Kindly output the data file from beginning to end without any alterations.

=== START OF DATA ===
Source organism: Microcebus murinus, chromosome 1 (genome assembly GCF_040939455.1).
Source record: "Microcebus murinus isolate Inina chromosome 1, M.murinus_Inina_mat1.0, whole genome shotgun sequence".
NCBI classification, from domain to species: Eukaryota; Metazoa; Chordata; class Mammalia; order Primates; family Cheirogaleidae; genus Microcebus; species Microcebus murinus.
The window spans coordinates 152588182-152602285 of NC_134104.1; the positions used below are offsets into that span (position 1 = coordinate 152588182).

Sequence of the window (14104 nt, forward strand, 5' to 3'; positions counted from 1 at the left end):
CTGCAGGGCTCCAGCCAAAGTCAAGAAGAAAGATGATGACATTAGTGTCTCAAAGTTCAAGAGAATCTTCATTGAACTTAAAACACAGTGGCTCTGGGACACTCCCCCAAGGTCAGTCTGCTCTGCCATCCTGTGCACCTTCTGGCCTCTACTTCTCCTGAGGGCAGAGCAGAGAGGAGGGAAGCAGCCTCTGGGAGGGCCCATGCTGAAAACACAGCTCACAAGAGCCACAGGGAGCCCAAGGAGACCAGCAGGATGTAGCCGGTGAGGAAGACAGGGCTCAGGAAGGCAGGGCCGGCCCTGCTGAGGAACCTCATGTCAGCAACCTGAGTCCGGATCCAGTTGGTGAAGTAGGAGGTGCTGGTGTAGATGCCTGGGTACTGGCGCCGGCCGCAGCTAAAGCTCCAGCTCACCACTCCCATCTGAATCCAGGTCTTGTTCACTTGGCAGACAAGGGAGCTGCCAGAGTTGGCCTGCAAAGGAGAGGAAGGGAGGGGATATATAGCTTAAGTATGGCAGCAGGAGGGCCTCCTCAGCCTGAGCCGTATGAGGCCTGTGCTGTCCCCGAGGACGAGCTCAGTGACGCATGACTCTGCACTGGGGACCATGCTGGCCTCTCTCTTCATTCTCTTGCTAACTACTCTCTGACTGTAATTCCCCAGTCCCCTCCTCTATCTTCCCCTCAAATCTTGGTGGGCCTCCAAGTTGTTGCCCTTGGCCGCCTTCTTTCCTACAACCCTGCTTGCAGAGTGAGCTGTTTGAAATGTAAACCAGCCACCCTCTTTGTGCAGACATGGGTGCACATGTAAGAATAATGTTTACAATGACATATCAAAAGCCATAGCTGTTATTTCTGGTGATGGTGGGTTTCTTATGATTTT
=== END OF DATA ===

Source organism: Microcebus murinus, chromosome 1 (genome assembly GCF_040939455.1).
Source record: "Microcebus murinus isolate Inina chromosome 1, M.murinus_Inina_mat1.0, whole genome shotgun sequence".
NCBI classification, from domain to species: Eukaryota; Metazoa; Chordata; class Mammalia; order Primates; family Cheirogaleidae; genus Microcebus; species Microcebus murinus.
The window spans coordinates 152588182-152602285 of NC_134104.1; the positions used below are offsets into that span (position 1 = coordinate 152588182).

Sequence of the window (14104 nt, forward strand, 5' to 3'; positions counted from 1 at the left end):
CTGCAGGGCTCCAGCCAAAGTCAAGAAGAAAGATGATGACATTAGTGTCTCAAAGTTCAAGAGAATCTTCATTGAACTTAAAACACAGTGGCTCTGGGACACTCCCCCAAGGTCAGTCTGCTCTGCCATCCTGTGCACCTTCTGGCCTCTACTTCTCCTGAGGGCAGAGCAGAGAGGAGGGAAGCAGCCTCTGGGAGGGCCCATGCTGAAAACACAGCTCACAAGAGCCACAGGGAGCCCAAGGAGACCAGCAGGATGTAGCCGGTGAGGAAGACAGGGCTCAGGAAGGCAGGGCCGGCCCTGCTGAGGAACCTCATGTCAGCAACCTGAGTCCGGATCCAGTTGGTGAAGTAGGAGGTGCTGGTGTAGATGCCTGGGTACTGGCGCCGGCCGCAGCTAAAGCTCCAGCTCACCACTCCCATCTGAATCCAGGTCTTGTTCACTTGGCAGACAAGGGAGCTGCCAGAGTTGGCCTGCAAAGGAGAGGAAGGGAGGGGATATATAGCTTAAGTATGGCAGCAGGAGGGCCTCCTCAGCCTGAGCCGTATGAGGCCTGTGCTGTCCCCGAGGACGAGCTCAGTGACGCATGACTCTGCACTGGGGACCATGCTGGCCTCTCTCTTCATTCTCTTGCTAACTACTCTCTGACTGTAATTCCCCAGTCCCCTCCTCTATCTTCCCCTCAAATCTTGGTGGGCCTCCAAGTTGTTGCCCTTGGCCGCCTTCTTTCCTACAACCCTGCTTGCAGAGTGAGCTGTTTGAAATGTAAACCAGCCACCCTCTTTGTGCAGACATGGGTGCACATGTAAGAATAATGTTTACAATGACATATCAAAAGCCATAGCTGTTATTTCTGGTGATGGTGGGTTTCTTATGATTTT